Validation highlights the evolution of a programmer as they gain experience. A novice programmer, when given a validation problem, will tend to treat the string like an array or use substrings and attempt to verify that the input is the correct format. A more experienced programmer is going to break out the regexes. A very experienced programmer is going to just find a library or built-in method that does it, because there are better ways to use your time.

Andrea provides a rare example of a developer on the cusp between regexes and built-in methods.

public static bool isvalidIP(this string address) { if (!Regex.IsMatch(address, @"\b\d{1,3}\.\d{1,3}\.\d{1,3}\.\d{1,3}\b")) return false; IPAddress addr; return IPAddress.TryParse(address, out addr); }

The first thing to note is that, based on the message signature, we know that this is a C# extension method. The static and this keywords tell us that. This means that this method can actually be invoked as if it were a member function of strings: "".isvalidIP(). This is very much a code smell, in this case- unless the vast majority of strings this application works with are supposed to be IP addresses, it makes more sense to have a separate validation method. But that's me being picky, I suppose.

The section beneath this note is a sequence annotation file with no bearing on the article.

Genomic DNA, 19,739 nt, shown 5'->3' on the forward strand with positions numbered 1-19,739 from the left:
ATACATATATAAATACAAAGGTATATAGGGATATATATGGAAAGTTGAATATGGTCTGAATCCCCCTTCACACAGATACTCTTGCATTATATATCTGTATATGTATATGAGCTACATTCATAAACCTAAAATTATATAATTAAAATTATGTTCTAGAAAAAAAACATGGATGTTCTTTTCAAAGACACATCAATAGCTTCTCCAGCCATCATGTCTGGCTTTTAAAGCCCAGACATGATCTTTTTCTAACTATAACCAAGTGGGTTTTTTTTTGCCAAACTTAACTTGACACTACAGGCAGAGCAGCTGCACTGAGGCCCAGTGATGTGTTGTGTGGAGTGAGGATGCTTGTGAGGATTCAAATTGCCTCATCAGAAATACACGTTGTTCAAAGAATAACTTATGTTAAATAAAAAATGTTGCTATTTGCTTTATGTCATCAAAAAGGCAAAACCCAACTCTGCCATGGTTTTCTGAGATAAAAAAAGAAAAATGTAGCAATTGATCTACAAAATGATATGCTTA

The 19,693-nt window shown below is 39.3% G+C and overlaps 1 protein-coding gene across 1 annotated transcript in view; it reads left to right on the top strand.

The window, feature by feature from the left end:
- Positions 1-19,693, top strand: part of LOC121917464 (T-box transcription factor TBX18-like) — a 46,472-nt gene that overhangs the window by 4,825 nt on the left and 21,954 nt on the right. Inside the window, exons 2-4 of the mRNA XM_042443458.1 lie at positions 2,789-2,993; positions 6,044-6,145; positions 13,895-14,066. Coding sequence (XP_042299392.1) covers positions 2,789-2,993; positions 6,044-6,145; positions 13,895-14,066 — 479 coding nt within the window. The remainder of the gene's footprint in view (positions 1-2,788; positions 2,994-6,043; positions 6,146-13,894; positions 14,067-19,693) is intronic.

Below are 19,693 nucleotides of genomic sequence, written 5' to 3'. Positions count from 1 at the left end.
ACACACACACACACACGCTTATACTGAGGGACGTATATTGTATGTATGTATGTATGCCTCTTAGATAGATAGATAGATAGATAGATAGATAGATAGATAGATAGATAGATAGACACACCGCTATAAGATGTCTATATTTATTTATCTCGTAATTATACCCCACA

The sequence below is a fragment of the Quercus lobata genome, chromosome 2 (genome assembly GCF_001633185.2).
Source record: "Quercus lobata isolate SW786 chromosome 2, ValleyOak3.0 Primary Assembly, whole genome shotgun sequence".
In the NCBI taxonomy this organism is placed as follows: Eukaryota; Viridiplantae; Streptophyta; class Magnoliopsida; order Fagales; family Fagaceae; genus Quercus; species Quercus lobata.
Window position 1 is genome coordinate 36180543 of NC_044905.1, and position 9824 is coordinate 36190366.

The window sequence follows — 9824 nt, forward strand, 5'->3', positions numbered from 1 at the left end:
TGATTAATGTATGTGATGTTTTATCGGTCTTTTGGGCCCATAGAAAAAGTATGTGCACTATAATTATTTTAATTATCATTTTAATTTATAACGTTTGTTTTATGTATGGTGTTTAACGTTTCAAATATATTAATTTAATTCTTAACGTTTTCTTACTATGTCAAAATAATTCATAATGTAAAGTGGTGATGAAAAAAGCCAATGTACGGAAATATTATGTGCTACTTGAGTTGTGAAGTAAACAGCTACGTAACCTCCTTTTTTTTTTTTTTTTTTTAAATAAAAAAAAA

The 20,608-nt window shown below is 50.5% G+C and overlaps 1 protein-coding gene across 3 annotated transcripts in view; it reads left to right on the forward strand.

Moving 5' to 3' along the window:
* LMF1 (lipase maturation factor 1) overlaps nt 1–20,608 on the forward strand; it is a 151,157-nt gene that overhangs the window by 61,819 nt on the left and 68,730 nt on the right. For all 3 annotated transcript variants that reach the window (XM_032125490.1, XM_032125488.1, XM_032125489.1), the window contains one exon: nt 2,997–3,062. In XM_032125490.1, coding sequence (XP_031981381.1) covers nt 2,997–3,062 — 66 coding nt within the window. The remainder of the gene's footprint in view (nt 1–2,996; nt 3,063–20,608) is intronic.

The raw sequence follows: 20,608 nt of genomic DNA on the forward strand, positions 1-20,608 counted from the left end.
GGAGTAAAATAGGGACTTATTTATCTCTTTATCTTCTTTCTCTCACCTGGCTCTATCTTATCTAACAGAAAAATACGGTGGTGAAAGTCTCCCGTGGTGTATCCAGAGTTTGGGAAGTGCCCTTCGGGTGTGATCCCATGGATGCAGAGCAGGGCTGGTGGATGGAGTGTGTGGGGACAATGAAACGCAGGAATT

The first check done here is a regex check. In this case, if the string doesn't contain a word boundary, followed by 1-3 digits, followed by a dot, 1-3 digits, a dot, 1-3 digits a dot, 1-3 digits and finally another word boundary, it can't possibly be a valid IPv4 address. Which I don't think this is going to produce any false negatives, but it certainly produces some false positives: 999.999.999.999 is not a valid IP address, but passes the regex.

But that's okay, because they filter out the false positives by calling IPAddress.TryParse. This is the built in method that will take a string, and attempt to turn it into an IP address object. If it succeeds, it returns true (and stores the result in the out parameter). Otherwise, it returns false and stores a null in the out. This step makes the regex unnecessary.

Addendum: As pointed out in the comments, there's a deeper WTF, quoting from the docs:

For example, if ipString is "1", this method returns true even though "1" (or is not a valid IP address and you might expect this method to return false. Fixing this bug would break existing apps, so the current behavior will not be changed.
So, TRWTF is legacy support, in this case, and the regex isn't wrong, just not the most efficient approach to ensuring dots in the string.

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